2. Import the certificate into the Java truststore file

      $ keytool -import -noprompt -file /public-certs/nexus.cer -alias nexus -keystore /projects/maven/truststore.jks -storepass changeit
      Certificate was added to keystore
    3. Upload the truststore file to /projects/gradle/truststore.jks to make it available for all containers.
  2. Add the truststore file in the Gradle container.

    1. Add the javax.net.ssl system property to the JAVA_OPTS environment variable:

        - mountSources: true
          alias: maven
          type: dockerimage
          ...
          env:
             -name: JAVA_OPTS
              value: >-
                -Duser.home=/projects/gradle
                -Djavax.net.ssl.trustStore=/projects/maven/truststore.jks
                -Djavax.net.ssl.trustStorePassword=changeit

6.3. Using Python artifact repositories

6.3.1. Configuring Python to use a non-standard registry

To specify a non-standard repository for use by the Python pip tool, set the PIP_INDEX_URL environment variable.

Procedure

  • In your devfile, configure the PIP_INDEX_URL environment variable for the language support and for the development container components:

      - id: ms-python/python/latest
        memoryLimit: 512Mi
        type: chePlugin
        env:
          - name: 'PIP_INDEX_URL'
            value: 'https://<username>:<password>@pypi.company.com/simple'
      - mountSources: true
        memoryLimit: 512Mi
        type: dockerimage
        alias: python
        image: 'registry.redhat.io/codeready-workspaces/plugin-java8-rhel8:2.5'
        env:
          - name: 'PIP_INDEX_URL'
            value: 'https://<username>:<password>@pypi.company.com/simple'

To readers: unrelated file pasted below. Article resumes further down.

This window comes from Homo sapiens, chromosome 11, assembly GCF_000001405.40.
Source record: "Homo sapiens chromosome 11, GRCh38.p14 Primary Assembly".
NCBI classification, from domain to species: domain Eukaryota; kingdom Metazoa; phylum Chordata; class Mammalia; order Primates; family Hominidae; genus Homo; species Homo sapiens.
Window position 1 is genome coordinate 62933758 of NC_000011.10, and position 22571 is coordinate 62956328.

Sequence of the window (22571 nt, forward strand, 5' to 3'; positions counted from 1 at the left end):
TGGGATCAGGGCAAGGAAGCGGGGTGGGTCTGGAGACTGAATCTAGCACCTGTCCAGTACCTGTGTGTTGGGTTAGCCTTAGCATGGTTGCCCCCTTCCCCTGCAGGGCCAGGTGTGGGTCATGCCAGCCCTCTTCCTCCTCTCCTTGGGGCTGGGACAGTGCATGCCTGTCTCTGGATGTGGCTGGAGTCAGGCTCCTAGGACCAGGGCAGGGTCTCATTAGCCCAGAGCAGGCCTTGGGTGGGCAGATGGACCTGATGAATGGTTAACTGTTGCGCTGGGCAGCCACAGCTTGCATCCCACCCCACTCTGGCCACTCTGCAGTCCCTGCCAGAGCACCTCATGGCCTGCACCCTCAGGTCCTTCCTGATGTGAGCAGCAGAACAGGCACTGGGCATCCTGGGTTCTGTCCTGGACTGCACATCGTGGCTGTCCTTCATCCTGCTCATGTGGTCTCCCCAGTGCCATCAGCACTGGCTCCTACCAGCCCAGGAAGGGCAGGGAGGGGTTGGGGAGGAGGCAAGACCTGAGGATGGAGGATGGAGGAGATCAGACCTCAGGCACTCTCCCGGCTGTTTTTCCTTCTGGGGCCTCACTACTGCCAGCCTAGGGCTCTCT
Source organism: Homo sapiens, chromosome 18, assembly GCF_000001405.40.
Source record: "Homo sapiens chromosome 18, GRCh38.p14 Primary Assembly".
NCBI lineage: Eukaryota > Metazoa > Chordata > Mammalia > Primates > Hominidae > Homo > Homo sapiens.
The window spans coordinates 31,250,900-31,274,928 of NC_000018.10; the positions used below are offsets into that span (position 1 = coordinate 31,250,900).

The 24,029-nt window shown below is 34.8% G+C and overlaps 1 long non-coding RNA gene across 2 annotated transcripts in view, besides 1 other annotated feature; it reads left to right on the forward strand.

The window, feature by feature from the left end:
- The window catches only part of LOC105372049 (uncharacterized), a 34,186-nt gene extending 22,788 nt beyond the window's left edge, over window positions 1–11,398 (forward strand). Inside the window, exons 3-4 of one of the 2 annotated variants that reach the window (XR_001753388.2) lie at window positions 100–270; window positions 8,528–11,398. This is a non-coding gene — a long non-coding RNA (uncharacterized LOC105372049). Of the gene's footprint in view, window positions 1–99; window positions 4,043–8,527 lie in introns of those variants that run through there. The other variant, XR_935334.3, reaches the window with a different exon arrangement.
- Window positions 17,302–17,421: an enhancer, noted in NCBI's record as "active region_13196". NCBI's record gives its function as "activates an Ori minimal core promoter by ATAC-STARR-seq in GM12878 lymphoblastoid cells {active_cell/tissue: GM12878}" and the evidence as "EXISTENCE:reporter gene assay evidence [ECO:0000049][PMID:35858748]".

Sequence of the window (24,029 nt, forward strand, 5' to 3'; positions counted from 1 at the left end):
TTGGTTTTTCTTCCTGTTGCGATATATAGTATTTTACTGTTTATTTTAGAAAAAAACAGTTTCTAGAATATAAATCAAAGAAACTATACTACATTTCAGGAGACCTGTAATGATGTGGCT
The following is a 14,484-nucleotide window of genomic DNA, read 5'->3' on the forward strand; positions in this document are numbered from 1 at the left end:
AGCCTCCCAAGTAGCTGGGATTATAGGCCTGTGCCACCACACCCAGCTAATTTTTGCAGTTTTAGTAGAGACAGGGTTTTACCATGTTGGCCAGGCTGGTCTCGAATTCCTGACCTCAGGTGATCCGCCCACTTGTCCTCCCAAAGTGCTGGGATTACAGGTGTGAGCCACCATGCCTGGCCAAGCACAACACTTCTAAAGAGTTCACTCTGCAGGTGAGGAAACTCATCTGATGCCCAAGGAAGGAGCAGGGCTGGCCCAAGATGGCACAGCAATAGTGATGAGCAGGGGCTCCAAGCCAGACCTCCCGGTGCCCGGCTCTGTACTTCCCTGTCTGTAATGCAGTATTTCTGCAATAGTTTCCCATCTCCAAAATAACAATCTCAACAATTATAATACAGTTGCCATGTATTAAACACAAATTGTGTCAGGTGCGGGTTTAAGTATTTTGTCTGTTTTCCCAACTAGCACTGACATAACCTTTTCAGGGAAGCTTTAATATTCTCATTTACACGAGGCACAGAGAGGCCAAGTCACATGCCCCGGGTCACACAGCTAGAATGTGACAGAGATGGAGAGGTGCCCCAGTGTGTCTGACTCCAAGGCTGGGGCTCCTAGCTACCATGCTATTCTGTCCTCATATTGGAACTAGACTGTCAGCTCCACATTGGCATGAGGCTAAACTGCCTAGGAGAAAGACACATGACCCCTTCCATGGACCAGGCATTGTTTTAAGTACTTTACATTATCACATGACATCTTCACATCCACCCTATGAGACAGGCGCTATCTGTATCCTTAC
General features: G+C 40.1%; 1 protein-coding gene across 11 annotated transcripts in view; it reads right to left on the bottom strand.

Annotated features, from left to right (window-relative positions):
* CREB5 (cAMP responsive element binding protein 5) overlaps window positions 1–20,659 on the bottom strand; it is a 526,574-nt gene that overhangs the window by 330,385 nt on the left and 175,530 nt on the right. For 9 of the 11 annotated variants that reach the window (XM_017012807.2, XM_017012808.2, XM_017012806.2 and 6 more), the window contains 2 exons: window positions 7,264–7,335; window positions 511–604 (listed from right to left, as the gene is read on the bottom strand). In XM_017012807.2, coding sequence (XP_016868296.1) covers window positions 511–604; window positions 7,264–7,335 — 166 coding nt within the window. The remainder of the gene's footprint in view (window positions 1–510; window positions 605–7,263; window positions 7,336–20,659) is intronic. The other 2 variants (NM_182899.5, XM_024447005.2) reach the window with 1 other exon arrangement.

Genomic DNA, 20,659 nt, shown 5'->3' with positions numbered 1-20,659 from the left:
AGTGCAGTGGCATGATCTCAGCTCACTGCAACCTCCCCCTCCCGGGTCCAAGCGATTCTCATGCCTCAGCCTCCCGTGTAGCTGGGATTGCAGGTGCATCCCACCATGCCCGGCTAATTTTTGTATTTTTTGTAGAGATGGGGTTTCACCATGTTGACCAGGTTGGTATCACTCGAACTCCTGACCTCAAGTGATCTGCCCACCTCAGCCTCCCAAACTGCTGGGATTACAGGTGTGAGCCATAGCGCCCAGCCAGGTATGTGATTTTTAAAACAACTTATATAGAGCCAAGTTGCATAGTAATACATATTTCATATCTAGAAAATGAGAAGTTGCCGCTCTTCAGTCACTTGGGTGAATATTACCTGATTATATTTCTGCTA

6.3.2. Using self-signed certificates in Python projects

Internal artifact repositories often do not have a self-signed TLS certificate signed by an authority that is trusted by default. They are mainly signed by an internal company authority or are self-signed. Configure your tools to accept these certificates.

Python uses certificates from a file defined in the PIP_CERT environment variable.

Procedure

  1. Obtain the certificate used by the pip server in the Privacy-Enhanced Mail (PEM) format. It is customary for administrators to provide certificates of internal artifact servers as OpenShift secrets (see https://access.redhat.com/documentation/en-us/red_hat_codeready_workspaces/2.14/html-single/installation_guide/index#importing-untrusted-tls-certificates.adoc). The relevant server certificates will be mounted in /public-certs in every container in the workspace.

    Note

    pip accepts certificates in the Privacy-Enhanced Mail (PEM) format only. Convert the certificate to the PEM format using OpenSSL if necessary.

  2. Configure the devfile:

     - id: ms-python/python/latest
        memoryLimit: 512Mi
        type: chePlugin
        env:
          - name: 'PIP_INDEX_URL'
            value: 'https://<username>:<password>@pypi.company.com/simple'
          - value: '/projects/tls/rootCA.pem'
            name: 'PIP_CERT'
      - mountSources: true
        memoryLimit: 512Mi
        type: dockerimage
        alias: python
        image: 'registry.redhat.io/codeready-workspaces/plugin-java8-rhel8:2.5'
        env:
          - name: 'PIP_INDEX_URL'
            value: 'https://<username>:<password>@pypi.company.com/simple'
          - value: '/projects/tls/rootCA.pem'
            name: 'PIP_CERT'

6.4. Using Go artifact repositories

To configure Go in a restricted environment, use the GOPROXY environment variable and the Athens module data store and proxy.

6.4.1. Configuring Go to use a non-standard-registry